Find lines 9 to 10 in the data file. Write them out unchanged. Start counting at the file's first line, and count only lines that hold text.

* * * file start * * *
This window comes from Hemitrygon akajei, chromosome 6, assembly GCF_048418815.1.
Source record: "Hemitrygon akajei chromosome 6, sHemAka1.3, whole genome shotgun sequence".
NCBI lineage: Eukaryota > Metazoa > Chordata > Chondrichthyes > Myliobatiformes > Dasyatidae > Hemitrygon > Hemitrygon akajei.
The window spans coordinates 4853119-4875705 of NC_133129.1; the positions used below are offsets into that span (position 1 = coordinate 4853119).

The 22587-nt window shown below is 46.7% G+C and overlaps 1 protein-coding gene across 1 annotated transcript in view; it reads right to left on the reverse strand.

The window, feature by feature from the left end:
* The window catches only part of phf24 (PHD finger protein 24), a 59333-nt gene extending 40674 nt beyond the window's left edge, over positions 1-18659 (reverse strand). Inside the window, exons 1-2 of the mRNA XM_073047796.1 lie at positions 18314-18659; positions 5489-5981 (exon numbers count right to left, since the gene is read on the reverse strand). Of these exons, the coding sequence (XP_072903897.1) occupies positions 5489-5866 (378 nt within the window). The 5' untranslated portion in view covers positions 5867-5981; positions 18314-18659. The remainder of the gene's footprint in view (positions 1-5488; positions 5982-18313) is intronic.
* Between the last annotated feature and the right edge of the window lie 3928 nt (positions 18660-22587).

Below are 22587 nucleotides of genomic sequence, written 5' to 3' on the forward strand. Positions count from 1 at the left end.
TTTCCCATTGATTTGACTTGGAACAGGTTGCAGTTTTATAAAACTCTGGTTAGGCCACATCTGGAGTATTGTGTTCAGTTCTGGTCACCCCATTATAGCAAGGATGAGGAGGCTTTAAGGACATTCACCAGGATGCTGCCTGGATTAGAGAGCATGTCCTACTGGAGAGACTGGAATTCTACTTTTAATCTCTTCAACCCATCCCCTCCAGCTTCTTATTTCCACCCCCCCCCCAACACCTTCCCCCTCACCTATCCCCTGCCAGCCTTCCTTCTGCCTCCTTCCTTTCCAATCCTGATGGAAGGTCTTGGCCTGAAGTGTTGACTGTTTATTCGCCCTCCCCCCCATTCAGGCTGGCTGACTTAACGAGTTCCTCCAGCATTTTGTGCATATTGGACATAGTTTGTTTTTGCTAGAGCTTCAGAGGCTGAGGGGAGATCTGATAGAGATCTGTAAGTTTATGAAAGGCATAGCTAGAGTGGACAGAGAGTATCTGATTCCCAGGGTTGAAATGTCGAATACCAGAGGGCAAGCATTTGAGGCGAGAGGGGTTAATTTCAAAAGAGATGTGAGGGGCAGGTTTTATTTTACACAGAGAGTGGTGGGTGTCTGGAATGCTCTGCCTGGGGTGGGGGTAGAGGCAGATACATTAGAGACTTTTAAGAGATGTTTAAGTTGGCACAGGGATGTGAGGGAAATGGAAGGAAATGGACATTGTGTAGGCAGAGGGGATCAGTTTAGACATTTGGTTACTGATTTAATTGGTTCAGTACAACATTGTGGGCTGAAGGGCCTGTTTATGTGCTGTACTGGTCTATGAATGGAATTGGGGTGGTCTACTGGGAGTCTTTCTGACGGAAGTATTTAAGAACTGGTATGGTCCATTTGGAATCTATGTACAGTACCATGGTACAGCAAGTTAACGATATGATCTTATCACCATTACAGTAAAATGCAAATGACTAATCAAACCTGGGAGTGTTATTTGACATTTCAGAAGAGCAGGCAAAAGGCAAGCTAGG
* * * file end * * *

Below are 22587 nucleotides of genomic sequence, written 5' to 3' on the forward strand. Positions count from 1 at the left end.
TTTCCCATTGATTTGACTTGGAACAGGTTGCAGTTTTATAAAACTCTGGTTAGGCCACATCTGGAGTATTGTGTTCAGTTCTGGTCACCCCATTATAGCAAGGATGAGGAGGCTTTAAGGACATTCACCAGGATGCTGCCTGGATTAGAGAGCATGTCCTACTGGAGAGACTGGAATTCTACTTTTAATCTCTTCAACCCATCCCCTCCAGCTTCTTATTTCCACCCCCCCCCCAACACCTTCCCCCTCACCTATCCCCTGCCAGCCTTCCTTCTGCCTCCTTCCTTTCCAATCCTGATGGAAGGTCTTGGCCTGAAGTGTTGACTGTTTATTCGCCCTCCCCCCCATTCAGGCTGGCTGACTTAACGAGTTCCTCCAGCATTTTGTGCATATTGGACATAGTTTGTTTTTGCTAGAGCTTCAGAGGCTGAGGGGAGATCTGATAGAGATCTGTAAGTTTATGAAAGGCATAGCTAGAGTGGACAGAGAGTATCTGATTCCCAGGGTTGAAATGTCGAATACCAGAGGGCAAGCATTTGAGGCGAGAGGGGTTAATTTCAAAAGAGATGTGAGGGGCAGGTTTTATTTTACACAGAGAGTGGTGGGTGTCTGGAATGCTCTGCCTGGGGTGGGGGTAGAGGCAGATACATTAGAGACTTTTAAGAGATGTTTAAGTTGGCACAGGGATGTGAGGGAAATGGAAGGAAATGGACATTGTGTAGGCAGAGGGGATCAGTTTAGACATTTGGTTACTGATTTAATTGGTTCAGTACAACATTGTGGGCTGAAGGGCCTGTTTATGTGCTGTACTGGTCTATGAATGGAATTGGGGTGGTCTACTGGGAGTCTTTCTGACGGAAGTATTTAAGAACTGGTATGGTCCATTTGGAATCTATGTACAGTACCATGGTACAGCAAGTTAACGATATGATCTTATCACCATTACAGTAAAATGCAAATGACTAATCAAACCTGGGAGTGTTATTTGACATTTCAGAAGAGCAGGCAAAAGGCAAGCTAGG